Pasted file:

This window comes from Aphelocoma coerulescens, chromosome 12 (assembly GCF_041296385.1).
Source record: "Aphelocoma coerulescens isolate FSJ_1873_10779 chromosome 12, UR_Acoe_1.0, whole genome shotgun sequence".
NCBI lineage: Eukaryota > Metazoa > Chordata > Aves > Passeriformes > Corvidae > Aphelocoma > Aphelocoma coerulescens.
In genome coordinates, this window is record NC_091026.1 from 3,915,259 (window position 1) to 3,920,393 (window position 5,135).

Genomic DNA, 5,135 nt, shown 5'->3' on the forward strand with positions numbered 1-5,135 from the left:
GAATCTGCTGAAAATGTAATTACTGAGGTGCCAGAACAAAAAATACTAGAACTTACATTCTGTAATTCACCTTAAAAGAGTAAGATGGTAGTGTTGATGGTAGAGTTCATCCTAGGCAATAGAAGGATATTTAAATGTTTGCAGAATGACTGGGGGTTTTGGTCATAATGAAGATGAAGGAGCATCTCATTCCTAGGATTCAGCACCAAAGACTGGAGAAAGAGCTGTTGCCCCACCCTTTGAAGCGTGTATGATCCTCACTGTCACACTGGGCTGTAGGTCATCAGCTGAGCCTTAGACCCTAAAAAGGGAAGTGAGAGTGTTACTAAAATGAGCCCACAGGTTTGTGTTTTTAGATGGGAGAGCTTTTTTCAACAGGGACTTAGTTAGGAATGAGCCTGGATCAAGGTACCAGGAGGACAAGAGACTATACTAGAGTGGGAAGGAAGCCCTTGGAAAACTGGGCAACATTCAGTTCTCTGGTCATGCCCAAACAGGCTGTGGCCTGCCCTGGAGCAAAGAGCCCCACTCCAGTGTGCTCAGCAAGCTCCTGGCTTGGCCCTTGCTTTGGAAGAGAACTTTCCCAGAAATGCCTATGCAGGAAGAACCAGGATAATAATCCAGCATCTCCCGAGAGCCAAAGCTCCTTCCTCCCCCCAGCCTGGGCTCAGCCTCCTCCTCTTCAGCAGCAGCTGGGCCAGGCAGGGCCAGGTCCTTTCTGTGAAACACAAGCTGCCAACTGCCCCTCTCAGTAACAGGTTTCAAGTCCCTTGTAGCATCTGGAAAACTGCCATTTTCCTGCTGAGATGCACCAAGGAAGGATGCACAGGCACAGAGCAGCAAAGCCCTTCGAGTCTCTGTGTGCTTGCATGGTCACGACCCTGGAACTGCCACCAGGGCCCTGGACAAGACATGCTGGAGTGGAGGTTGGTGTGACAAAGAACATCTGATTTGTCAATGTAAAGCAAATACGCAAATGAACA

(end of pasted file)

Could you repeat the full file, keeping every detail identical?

This window comes from Aphelocoma coerulescens, chromosome 12 (assembly GCF_041296385.1).
Source record: "Aphelocoma coerulescens isolate FSJ_1873_10779 chromosome 12, UR_Acoe_1.0, whole genome shotgun sequence".
NCBI lineage: Eukaryota > Metazoa > Chordata > Aves > Passeriformes > Corvidae > Aphelocoma > Aphelocoma coerulescens.
In genome coordinates, this window is record NC_091026.1 from 3,915,259 (window position 1) to 3,920,393 (window position 5,135).

Genomic DNA, 5,135 nt, shown 5'->3' on the forward strand with positions numbered 1-5,135 from the left:
GAATCTGCTGAAAATGTAATTACTGAGGTGCCAGAACAAAAAATACTAGAACTTACATTCTGTAATTCACCTTAAAAGAGTAAGATGGTAGTGTTGATGGTAGAGTTCATCCTAGGCAATAGAAGGATATTTAAATGTTTGCAGAATGACTGGGGGTTTTGGTCATAATGAAGATGAAGGAGCATCTCATTCCTAGGATTCAGCACCAAAGACTGGAGAAAGAGCTGTTGCCCCACCCTTTGAAGCGTGTATGATCCTCACTGTCACACTGGGCTGTAGGTCATCAGCTGAGCCTTAGACCCTAAAAAGGGAAGTGAGAGTGTTACTAAAATGAGCCCACAGGTTTGTGTTTTTAGATGGGAGAGCTTTTTTCAACAGGGACTTAGTTAGGAATGAGCCTGGATCAAGGTACCAGGAGGACAAGAGACTATACTAGAGTGGGAAGGAAGCCCTTGGAAAACTGGGCAACATTCAGTTCTCTGGTCATGCCCAAACAGGCTGTGGCCTGCCCTGGAGCAAAGAGCCCCACTCCAGTGTGCTCAGCAAGCTCCTGGCTTGGCCCTTGCTTTGGAAGAGAACTTTCCCAGAAATGCCTATGCAGGAAGAACCAGGATAATAATCCAGCATCTCCCGAGAGCCAAAGCTCCTTCCTCCCCCCAGCCTGGGCTCAGCCTCCTCCTCTTCAGCAGCAGCTGGGCCAGGCAGGGCCAGGTCCTTTCTGTGAAACACAAGCTGCCAACTGCCCCTCTCAGTAACAGGTTTCAAGTCCCTTGTAGCATCTGGAAAACTGCCATTTTCCTGCTGAGATGCACCAAGGAAGGATGCACAGGCACAGAGCAGCAAAGCCCTTCGAGTCTCTGTGTGCTTGCATGGTCACGACCCTGGAACTGCCACCAGGGCCCTGGACAAGACATGCTGGAGTGGAGGTTGGTGTGACAAAGAACATCTGATTTGTCAATGTAAAGCAAATACGCAAATGAACA